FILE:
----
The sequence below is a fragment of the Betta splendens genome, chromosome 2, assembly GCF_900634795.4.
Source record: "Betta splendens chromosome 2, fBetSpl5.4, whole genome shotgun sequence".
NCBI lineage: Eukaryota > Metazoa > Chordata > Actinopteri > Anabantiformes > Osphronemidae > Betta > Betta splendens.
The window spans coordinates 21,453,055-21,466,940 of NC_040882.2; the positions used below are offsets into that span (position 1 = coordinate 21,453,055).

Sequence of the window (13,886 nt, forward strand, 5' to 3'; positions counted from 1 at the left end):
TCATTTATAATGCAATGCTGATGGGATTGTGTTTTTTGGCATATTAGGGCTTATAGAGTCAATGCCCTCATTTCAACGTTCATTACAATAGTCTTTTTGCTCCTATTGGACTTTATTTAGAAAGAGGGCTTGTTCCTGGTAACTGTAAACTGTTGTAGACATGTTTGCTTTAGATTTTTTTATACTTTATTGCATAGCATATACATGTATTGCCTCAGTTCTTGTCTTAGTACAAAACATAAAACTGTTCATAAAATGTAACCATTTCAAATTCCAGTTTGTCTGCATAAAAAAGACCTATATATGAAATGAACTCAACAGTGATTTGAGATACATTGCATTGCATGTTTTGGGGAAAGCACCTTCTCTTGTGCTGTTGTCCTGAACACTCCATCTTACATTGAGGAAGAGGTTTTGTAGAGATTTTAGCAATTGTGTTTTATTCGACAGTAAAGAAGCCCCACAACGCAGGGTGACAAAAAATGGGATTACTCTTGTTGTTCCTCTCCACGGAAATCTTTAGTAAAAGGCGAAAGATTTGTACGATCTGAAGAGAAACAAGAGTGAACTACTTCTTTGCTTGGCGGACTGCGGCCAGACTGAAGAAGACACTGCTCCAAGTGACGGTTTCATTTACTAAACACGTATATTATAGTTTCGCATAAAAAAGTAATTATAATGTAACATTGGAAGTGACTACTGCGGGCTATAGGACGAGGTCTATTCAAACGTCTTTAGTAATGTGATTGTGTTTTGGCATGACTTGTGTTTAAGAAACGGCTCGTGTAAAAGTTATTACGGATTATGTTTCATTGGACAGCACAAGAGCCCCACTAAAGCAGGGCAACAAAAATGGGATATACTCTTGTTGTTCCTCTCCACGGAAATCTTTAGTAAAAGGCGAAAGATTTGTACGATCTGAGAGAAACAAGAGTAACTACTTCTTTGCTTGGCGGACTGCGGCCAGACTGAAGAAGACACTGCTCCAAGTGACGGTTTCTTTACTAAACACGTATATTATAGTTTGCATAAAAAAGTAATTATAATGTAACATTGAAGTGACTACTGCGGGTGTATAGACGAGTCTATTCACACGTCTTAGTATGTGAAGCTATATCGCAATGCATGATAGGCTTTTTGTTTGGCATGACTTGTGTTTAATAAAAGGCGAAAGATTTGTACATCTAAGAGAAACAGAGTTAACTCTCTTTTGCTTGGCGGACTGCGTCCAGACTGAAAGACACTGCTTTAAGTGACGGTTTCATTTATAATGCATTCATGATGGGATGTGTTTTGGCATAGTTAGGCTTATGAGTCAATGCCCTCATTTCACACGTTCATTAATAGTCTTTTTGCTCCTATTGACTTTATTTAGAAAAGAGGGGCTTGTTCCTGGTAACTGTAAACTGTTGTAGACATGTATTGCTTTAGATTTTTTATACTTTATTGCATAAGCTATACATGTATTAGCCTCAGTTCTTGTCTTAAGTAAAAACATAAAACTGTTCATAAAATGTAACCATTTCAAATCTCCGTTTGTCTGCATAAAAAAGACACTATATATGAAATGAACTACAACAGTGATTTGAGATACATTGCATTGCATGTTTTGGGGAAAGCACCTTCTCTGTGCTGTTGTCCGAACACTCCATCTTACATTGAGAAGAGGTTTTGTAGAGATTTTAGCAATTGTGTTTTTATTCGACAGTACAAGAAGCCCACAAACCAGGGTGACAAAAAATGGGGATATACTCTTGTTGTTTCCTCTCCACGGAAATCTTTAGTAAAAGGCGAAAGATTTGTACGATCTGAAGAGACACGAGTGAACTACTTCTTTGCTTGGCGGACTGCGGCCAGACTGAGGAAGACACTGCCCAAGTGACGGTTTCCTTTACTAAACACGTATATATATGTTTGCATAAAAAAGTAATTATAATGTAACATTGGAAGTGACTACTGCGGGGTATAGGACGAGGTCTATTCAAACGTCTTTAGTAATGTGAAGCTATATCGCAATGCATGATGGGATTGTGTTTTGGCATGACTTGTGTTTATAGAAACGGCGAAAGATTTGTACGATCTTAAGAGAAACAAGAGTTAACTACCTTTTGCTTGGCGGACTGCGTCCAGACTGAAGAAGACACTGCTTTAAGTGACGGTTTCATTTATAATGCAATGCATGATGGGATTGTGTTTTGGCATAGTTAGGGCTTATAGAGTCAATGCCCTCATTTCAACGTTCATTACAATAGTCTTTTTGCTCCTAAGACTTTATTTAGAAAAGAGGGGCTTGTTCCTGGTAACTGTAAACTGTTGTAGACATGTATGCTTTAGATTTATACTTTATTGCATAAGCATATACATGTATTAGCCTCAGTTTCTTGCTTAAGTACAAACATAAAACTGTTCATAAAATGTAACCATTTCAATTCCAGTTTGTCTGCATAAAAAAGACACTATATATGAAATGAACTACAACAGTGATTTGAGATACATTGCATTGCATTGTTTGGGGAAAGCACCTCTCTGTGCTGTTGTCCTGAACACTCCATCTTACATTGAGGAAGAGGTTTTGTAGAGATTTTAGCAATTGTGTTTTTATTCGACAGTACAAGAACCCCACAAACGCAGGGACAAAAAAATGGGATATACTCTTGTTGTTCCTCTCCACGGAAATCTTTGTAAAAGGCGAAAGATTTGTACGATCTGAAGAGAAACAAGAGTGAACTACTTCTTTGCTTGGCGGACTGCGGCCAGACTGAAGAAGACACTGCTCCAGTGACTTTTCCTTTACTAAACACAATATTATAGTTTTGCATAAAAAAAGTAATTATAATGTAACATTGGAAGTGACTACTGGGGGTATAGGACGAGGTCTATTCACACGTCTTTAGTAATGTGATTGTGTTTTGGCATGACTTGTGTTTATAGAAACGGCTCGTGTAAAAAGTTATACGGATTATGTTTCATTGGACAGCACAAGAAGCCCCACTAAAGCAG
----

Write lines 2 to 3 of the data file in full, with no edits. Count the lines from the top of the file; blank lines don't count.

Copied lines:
Source record: "Betta splendens chromosome 2, fBetSpl5.4, whole genome shotgun sequence".
NCBI lineage: Eukaryota > Metazoa > Chordata > Actinopteri > Anabantiformes > Osphronemidae > Betta > Betta splendens.